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Trolley Victim Who Lost Daughter Shares Her Experience

Trolley Victim Who Lost Daughter Shares Her Experience

Posted - Mar. 21, 2007 at 9:40 p.m.


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Tonya Papanikolas Reporting It's been just over a month since the Trolley Square shootings in Salt Lake and one of the victims is sharing her story with Eyewitness News.

Carolyn Tuft survived two gunshot wounds. She lost her daughter, her livelihood and part of her arm, but not her spirit. Of course, part of her story is very sad, she says her heart aches for her daughter. But she still exudes incredible strength and an inspiring attitude.

Carolyn Tuft and her 15-year-old daughter, Kirsten Hinckley, were extremely close. Tuft tells us, "We snuggled at night. She'd jump in my bed and snuggle up and lay her head on my shoulder, and we'd just talk."

The two were very similar. They both adored cats and baking and loved art and adventure.

Trolley Victim Who Lost Daughter Shares Her Experience

"She loved scary movies," Tuft says. "She liked to go sledding at midnight and scream with her friends."

It wasn't adventure they were seeking when they headed to the Trolley Square mall on February 12, though. Carolyn and her daughter expected to have a fun evening picking out Valentine cards.

Carolyn says they'd been in the store about three minutes when she heard a pop. "It was unusual, but I wasn't concerned at the time. I was like, what was going on?"

Not realizing what the noise was, she and Kirsten kept shopping, but soon heard the sound again, so Carolyn walked to the window.

She says, "I saw like a flash. And then all of the sudden there were little pieces of glass stuck in me."

After the window was shot out, Carolyn remembers her daughter telling her to get down and crouching right by the front door.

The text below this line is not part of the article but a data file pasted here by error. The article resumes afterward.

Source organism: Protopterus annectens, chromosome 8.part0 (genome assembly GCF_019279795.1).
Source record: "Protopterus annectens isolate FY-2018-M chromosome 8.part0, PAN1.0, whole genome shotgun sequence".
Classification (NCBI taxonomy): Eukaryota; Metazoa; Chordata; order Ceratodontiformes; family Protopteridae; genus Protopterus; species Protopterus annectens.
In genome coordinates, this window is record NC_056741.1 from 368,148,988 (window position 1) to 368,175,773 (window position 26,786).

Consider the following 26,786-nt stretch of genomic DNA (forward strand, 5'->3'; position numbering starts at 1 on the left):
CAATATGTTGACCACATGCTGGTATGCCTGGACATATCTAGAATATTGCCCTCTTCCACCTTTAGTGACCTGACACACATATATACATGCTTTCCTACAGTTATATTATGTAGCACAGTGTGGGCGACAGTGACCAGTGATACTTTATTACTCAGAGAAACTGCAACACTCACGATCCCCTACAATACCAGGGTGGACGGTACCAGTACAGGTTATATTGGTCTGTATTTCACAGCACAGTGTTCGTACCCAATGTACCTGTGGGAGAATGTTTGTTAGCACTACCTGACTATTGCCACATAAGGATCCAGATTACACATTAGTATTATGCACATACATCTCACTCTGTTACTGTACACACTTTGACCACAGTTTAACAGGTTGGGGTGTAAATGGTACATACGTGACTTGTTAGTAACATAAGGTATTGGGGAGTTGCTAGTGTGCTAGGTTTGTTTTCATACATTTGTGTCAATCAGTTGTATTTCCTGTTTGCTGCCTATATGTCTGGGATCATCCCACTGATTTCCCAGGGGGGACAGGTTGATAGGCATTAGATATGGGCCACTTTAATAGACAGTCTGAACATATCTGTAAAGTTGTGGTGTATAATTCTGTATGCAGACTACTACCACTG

Trolley Victim Who Lost Daughter Shares Her Experience

"That's when he walked in. And I turned over my right shoulder to look up at him and he looked me in the face and cocked his gun and shot me."

The shot went through her arm into the top of her lung. While she was on the ground, Sulejman Talovic shot everyone else in the room and then left. As Carolyn tried to breathe, she heard her daughter crying.

"I was on my stomach and I pulled myself up to her, and she was bleeding," Tuft said. "I grabbed her hand, and I just said, ‘Kirsten, I love you.'"

At that moment, Talovic came back in, shooting Carolyn in the lower back and Kirsten in the head.

"I watched her take her last breath," Tuft told KSL. "I felt absolutely hopeless. I just looked at her, and I just went numb."

Since the shooting, those last minutes replay themselves in Carolyn's mind. "It's horrible, the thoughts, the last pictures in my head. But at least I got to tell her I loved her and say goodbye."

She hopes people take an important message from the tragedy. "You think you're gonna have tomorrow, and you don't always get tomorrow. Kirsten didn't get tomorrow," Tuft said. "You need to do it today. If there's something you want to do, make an effort to do it. Tell your kids how much you love them."

Carolyn didn't expect to live. With the miraculous life she's been given, she says she can't harbor anger toward the shooter.

"I don't carry that with me. It's just a waste of my energy. I'd rather spend that energy hugging my kids and making good memories."

Carolyn and other family members wear wristbands in honor of Kirsten. Recently Carolyn found some old poems Kirsten had written. She read part of one for us, "Sometimes I feel lonely, sometimes I feel guilty, but most of all I always feel that I'm loved by everyone."

Carolyn says Kirsten was a comforter, and she knows her daughter would want her to keep going. She feels that's the best way to honor her memory.

Thursday night we'll introduce you to an 18-year-old who ran in to help Carolyn after she was shot. Their friendship is a blessing that has come out of this tragedy.

A fund has been set up in their names at any Zions Bank branch.

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